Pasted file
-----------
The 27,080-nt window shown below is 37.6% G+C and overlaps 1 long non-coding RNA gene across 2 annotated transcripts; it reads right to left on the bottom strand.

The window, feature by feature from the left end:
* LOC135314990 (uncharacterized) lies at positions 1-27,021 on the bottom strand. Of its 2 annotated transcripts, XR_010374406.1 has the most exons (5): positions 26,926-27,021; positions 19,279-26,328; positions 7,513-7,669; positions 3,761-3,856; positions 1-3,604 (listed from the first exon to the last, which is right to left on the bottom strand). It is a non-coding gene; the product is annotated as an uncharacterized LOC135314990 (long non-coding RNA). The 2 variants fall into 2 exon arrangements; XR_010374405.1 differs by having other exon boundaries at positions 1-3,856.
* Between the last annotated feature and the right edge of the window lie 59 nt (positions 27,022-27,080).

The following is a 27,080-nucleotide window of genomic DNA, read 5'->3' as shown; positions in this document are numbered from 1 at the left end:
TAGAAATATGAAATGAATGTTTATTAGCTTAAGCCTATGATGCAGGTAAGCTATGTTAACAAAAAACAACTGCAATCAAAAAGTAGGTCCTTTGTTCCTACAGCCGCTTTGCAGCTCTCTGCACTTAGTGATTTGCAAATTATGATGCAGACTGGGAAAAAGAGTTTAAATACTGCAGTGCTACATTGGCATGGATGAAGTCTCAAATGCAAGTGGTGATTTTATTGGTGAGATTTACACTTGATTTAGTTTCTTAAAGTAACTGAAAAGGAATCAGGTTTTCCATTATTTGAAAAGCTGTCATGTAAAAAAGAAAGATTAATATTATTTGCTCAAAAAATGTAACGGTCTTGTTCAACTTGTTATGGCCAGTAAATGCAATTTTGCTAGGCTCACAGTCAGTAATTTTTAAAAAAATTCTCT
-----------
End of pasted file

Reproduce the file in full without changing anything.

The 27,080-nt window shown below is 37.6% G+C and overlaps 1 long non-coding RNA gene across 2 annotated transcripts; it reads right to left on the bottom strand.

The window, feature by feature from the left end:
* LOC135314990 (uncharacterized) lies at positions 1-27,021 on the bottom strand. Of its 2 annotated transcripts, XR_010374406.1 has the most exons (5): positions 26,926-27,021; positions 19,279-26,328; positions 7,513-7,669; positions 3,761-3,856; positions 1-3,604 (listed from the first exon to the last, which is right to left on the bottom strand). It is a non-coding gene; the product is annotated as an uncharacterized LOC135314990 (long non-coding RNA). The 2 variants fall into 2 exon arrangements; XR_010374405.1 differs by having other exon boundaries at positions 1-3,856.
* Between the last annotated feature and the right edge of the window lie 59 nt (positions 27,022-27,080).

The following is a 27,080-nucleotide window of genomic DNA, read 5'->3' as shown; positions in this document are numbered from 1 at the left end:
TAGAAATATGAAATGAATGTTTATTAGCTTAAGCCTATGATGCAGGTAAGCTATGTTAACAAAAAACAACTGCAATCAAAAAGTAGGTCCTTTGTTCCTACAGCCGCTTTGCAGCTCTCTGCACTTAGTGATTTGCAAATTATGATGCAGACTGGGAAAAAGAGTTTAAATACTGCAGTGCTACATTGGCATGGATGAAGTCTCAAATGCAAGTGGTGATTTTATTGGTGAGATTTACACTTGATTTAGTTTCTTAAAGTAACTGAAAAGGAATCAGGTTTTCCATTATTTGAAAAGCTGTCATGTAAAAAAGAAAGATTAATATTATTTGCTCAAAAAATGTAACGGTCTTGTTCAACTTGTTATGGCCAGTAAATGCAATTTTGCTAGGCTCACAGTCAGTAATTTTTAAAAAAATTCTCT